I have shown that Hobbes’s argument from the physiological nature of man to the necessary attempt of all men in society to seek ever more power over others requires the proposition that every man’s power resists and hinders the powers of others; that this proposition, even if supposedly deduced from a physiological postulate that all men innately desire limitless power over others, requires at least the further assumption of a model of society which permits continual peaceful invasion of each by each; and that if the proposition is taken to be deduced from the physiological postulate that only some men innately what ever more, it requires a model of society which not only permits continued invasion of each by each but also compels the moderate men to invade; that the only model which satisfies these requirements is the possessive market society, which corresponds in essentials to the modern competitive market society; that Hobbes’s explicit postulates (notably, that labour is a commodity, that some men want to increase their level of delight, and that some have more natural power than others) are essentially those of a possessive market society; that the model of society which Hobbes constructed in his analysis of power, valuing, and honouring, and confirmed in his analysis of commutative and distributive justice, corresponds essentially to the possessive market model....[13] 


...if there is no alternative to the market society, or if the only alternative is anarchy, every man in it who sees his true position has no rational alternative but to support a political authority which can maintain that society as a regular orderly system.  In other words, every individual in it can and must in his own interest acknowledge obligation to a political authority with enough power to enforce the rules of a competitive society.  And this obligation may as well be called moral as prudential; it is the highest morality of which market men are capable.[14]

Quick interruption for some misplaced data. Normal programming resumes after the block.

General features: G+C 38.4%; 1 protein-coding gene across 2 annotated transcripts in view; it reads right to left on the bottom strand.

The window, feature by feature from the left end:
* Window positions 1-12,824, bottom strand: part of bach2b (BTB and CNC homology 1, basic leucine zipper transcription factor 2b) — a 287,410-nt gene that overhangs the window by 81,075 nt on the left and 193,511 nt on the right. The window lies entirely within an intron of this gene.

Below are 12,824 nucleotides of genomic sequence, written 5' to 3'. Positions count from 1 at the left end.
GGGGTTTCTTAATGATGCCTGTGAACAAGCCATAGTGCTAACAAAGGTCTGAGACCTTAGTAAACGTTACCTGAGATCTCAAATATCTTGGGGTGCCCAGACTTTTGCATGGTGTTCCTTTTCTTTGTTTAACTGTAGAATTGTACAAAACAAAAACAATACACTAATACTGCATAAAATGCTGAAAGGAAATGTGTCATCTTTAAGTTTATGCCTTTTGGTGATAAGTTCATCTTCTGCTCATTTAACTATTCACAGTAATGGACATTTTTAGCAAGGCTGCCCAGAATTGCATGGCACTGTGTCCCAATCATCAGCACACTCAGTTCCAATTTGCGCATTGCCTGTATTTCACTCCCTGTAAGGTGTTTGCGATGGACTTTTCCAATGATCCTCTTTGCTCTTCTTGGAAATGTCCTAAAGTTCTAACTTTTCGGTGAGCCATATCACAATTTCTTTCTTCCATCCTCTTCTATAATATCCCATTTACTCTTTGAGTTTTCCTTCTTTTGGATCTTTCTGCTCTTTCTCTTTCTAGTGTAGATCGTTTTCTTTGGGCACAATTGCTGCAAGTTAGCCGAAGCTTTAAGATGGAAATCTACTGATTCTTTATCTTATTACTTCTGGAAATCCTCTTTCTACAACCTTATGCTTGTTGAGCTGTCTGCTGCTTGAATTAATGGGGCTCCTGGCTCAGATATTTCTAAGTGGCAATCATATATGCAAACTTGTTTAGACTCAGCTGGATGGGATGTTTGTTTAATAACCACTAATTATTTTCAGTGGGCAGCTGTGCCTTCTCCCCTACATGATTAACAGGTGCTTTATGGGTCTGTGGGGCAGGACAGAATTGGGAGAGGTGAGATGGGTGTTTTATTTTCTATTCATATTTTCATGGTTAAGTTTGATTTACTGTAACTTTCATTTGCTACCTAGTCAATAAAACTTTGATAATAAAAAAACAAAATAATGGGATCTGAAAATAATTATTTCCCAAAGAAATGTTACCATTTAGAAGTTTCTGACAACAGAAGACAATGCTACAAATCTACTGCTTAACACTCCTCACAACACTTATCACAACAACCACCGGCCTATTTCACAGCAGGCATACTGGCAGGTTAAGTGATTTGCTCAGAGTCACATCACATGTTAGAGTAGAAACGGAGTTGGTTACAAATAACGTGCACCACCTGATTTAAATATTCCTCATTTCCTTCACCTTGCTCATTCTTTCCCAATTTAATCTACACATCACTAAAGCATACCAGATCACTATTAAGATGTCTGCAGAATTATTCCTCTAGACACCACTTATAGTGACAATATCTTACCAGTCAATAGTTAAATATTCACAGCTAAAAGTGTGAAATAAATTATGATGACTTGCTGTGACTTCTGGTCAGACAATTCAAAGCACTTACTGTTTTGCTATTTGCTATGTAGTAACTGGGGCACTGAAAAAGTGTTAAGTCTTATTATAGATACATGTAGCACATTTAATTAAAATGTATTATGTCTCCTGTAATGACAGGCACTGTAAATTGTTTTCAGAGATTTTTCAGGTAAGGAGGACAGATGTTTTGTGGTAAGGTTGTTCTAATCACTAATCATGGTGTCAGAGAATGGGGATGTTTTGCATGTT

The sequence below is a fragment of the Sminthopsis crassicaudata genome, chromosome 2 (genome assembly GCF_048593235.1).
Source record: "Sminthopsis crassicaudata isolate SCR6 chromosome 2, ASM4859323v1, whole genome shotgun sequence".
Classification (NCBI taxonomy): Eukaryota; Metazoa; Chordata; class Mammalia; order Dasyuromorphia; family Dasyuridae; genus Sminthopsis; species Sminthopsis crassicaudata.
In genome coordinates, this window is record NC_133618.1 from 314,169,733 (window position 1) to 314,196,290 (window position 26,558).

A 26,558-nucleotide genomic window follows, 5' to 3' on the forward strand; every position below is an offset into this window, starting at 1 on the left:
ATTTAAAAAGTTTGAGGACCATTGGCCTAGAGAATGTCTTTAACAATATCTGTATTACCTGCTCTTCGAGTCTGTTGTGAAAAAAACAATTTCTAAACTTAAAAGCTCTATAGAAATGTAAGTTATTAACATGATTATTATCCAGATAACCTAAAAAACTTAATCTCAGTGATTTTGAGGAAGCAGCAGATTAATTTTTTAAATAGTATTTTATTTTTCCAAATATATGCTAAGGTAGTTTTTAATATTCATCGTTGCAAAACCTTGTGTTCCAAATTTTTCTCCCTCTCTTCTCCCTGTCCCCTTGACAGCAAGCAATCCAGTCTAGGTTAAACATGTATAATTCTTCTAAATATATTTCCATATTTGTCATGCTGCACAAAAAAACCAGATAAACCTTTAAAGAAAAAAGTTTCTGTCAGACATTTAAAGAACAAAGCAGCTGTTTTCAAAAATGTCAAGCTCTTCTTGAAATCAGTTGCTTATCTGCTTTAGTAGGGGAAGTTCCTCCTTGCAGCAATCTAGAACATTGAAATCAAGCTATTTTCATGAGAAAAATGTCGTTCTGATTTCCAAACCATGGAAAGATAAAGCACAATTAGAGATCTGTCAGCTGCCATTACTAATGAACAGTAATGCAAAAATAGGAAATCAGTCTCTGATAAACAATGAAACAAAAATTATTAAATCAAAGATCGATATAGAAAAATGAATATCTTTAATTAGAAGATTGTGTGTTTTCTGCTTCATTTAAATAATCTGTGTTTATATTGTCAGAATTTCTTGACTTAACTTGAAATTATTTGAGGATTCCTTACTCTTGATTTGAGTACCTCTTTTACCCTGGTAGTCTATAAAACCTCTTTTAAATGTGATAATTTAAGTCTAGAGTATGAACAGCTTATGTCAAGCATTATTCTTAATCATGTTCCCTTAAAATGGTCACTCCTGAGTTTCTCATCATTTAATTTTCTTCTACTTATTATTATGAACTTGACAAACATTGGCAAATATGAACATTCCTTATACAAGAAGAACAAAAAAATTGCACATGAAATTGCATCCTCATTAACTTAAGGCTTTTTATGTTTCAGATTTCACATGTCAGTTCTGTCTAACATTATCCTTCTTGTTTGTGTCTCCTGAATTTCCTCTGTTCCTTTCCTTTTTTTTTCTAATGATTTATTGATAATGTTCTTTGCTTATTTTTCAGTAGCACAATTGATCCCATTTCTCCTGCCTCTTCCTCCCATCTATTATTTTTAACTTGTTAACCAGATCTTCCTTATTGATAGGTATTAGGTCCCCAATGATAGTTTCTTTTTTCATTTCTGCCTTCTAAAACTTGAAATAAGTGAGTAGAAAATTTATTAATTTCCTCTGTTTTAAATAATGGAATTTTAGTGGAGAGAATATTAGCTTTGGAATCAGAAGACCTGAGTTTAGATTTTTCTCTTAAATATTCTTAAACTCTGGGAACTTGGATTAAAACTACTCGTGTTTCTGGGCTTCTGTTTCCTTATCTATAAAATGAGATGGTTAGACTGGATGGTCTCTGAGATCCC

I have found only two faults with his doctrine.  The first is that he mistakenly attributed the characteristics of market society to all societies, and so claimed a wider validity for his conclusions than they can have....The second is that he failed to see, or give sufficient weight to, the class division which a possessive market society necessarily generates, and so concluded mistakenly that the sovereign power must and could be in a self-perpetuating person or assembly.[15] 


10. In his “Hobbes on Obligation,” Thomas Nagel maintains that:


moral obligation is something that plays a part in deliberations, and it has an influence in situations in which a person might not perform an action if he considered only his own benefit, whereas the consideration of a moral obligation, to help others, for example, leads him to do it anyway.  Nothing could be called a moral obligation which in principle never conflicted with self-interest.  But according to the theory of motivation...[of] Hobbes, the only thing by which men are ever motivated is the consideration of self-interest.  So a genuine feeling of moral obligation can never play a part in their deliberations.”[16] 


11. In her “Hobbes, Patriarchy and Conjugal Right,” Carole Pateman maintains that: